REBECCA McQuillan ("Britain needs a leader. We might get Boris instead", The Herald, May18) comments that the election of Boris Johnson as Prime Minister, would signal to the world that the "UK had well and truly lost its way". Here is a man who usually generates a strong reaction one way or another. Nicola Sturgeon, for example, not holding back, described him as "a complete and utter charlatan". The way things are going he clearly fancies his chances of being the next occupant of 10 Downing Street.

In all this to-do and speculation about the political demise of Theresa May, I am reminded of the words of the philosopher and political economist, John Stuart Mill, in the 19th century, that his age was lacking in genius and that the "deficiency of giants" was being met by "a constantly increasing multitude of dwarfs". How apposite, some would say, Mill's words are to today's world of politics.

Ian W Thomson, Lenzie.

THE advances being made by Nigel Farage’s Brexit Party south of the Border are alarming. We must be very careful what we vote for on Thursday. Very careful indeed. A vote for the Brexit Party is much more than a vote for a no-deal exit from the EU. It is a vote for a sharp swing to a far-right society.

It would be a vote against what many still regard as their nation’s values. If we are to demonstrate that we wish to retain these values at least north of the Border we must hope that the Scottish vote in the EU elections for that party is negligible.

As far as the Conservatives are concerned I suggest few could possibly contemplate voting for a party seriously considering appointing Boris Johnson, a man accused of being incapable of telling the truth, as leader. Furthermore the Scottish Conservatives’ participation in the Brexit debate has been woefully negligible. As Marianne Taylor says in her article, “Ms Davidson has done nothing to influence the trajectory of the Brexit negotiations in Scotland’s favour.”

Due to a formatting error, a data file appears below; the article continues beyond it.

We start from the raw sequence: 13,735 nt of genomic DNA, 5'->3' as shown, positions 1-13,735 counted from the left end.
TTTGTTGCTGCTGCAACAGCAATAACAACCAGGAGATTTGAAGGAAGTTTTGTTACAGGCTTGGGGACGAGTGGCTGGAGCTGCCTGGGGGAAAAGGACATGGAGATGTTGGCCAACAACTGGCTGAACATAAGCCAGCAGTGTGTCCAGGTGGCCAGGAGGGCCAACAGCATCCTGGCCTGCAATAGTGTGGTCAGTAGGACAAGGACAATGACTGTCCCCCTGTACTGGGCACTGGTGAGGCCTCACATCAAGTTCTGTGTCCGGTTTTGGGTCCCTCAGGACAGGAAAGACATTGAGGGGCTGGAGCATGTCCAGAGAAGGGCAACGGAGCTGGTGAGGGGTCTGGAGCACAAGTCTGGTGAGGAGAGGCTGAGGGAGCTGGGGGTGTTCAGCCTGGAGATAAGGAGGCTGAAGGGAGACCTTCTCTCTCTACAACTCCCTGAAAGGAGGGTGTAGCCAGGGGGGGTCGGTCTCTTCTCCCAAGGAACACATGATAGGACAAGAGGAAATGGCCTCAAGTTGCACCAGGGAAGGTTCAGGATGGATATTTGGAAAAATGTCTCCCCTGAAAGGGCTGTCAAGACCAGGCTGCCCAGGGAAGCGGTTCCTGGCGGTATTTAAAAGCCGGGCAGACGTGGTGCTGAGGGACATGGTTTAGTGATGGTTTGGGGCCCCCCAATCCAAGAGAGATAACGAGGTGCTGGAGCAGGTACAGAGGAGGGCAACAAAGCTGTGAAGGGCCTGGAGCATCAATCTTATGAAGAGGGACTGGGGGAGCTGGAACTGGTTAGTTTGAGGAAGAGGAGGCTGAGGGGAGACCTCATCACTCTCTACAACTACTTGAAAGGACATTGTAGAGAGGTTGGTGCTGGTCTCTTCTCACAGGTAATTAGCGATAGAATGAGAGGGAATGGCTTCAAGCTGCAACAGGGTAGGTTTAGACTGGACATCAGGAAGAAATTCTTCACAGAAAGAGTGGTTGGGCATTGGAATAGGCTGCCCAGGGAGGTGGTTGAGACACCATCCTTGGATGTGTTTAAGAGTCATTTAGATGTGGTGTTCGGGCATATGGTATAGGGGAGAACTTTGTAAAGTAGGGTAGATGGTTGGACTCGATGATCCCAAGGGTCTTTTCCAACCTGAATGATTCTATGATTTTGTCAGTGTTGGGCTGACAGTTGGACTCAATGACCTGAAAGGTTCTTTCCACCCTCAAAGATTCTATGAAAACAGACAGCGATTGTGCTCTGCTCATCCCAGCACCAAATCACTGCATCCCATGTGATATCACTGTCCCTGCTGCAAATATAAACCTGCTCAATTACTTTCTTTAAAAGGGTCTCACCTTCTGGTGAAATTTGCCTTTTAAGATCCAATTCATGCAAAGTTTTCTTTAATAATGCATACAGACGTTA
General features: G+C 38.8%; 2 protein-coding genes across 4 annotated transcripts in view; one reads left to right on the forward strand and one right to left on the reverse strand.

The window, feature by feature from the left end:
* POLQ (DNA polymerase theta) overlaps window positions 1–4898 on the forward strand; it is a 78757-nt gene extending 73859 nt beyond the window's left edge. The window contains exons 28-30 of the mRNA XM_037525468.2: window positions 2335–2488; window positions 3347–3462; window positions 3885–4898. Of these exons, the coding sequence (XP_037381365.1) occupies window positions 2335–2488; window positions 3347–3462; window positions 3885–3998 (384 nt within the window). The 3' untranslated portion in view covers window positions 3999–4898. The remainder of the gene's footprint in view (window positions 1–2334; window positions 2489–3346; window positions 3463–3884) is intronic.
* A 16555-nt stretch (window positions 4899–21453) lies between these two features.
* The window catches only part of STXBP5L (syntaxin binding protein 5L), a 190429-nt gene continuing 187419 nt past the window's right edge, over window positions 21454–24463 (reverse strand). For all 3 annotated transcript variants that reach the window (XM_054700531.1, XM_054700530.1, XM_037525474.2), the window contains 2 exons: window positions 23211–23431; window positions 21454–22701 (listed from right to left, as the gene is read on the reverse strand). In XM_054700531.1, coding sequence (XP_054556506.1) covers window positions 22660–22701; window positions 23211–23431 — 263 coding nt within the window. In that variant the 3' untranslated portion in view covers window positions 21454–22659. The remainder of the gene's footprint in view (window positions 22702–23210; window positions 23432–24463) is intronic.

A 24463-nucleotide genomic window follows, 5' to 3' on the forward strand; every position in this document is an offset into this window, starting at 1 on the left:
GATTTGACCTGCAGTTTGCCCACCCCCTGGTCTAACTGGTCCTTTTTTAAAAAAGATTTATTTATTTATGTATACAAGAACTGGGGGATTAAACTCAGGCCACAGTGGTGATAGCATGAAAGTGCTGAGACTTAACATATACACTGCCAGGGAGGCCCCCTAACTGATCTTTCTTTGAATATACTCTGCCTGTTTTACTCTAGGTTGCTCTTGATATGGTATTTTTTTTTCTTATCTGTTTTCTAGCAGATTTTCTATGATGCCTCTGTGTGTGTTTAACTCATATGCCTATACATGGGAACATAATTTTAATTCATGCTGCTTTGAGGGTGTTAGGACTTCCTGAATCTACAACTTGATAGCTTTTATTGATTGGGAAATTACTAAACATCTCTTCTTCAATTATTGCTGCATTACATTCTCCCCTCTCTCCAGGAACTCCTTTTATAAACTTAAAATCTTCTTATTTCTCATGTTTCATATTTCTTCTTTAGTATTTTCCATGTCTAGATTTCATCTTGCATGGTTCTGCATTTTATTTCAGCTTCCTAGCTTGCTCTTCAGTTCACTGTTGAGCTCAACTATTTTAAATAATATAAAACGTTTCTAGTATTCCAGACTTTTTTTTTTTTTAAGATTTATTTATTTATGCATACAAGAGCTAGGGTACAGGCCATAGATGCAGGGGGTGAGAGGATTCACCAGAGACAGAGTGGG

And if you are one of those who believe that Jeremy Corbyn has failed totally to cover the Labour Party in Brexit glory I remind you that you still have three established parties, which represent the aforementioned values, from which to chose. All is by no means lost for Scotland. We have the opportunity to retain our self-respect.

John Milne, Uddingston.

IT has long been a feature of the Scottish media that – with honourable exceptions including some in The Herald – the hostility of the SNP and its supporters to any kind of criticism has closed down scrutiny of the Scottish Government in many public arenas.

Luckily, the format of UK audience participation shows such as Question Time take the debate beyond the parochial Scottish media bubble ("Call for BBC to refer itself to watchdog over audiences", The Herald, May 20). It is always a joy to see how Scotland's SNP establishment squirms when taken to task by members of the public who cannot be cowed in the same way that some toadying professional journalists allow. Whatever their political affiliation, we should all salute the courage of these individuals who dare to speak out. It is a sign of both the weakness and the authoritarian instincts of nationalists that they wish to silence such voices.

Next time Question Time is in Glasgow I will apply to be in the audience and urge every lover of free speech and public scrutiny of our political classes to do likewise when it comes to your town.

Let the Question Time People's Revolt continue and grow. We, the majority, will not be silenced.

Peter A Russell,

Glasgow G13.

Read more: Poll puts Brexit Party into second place in Scotland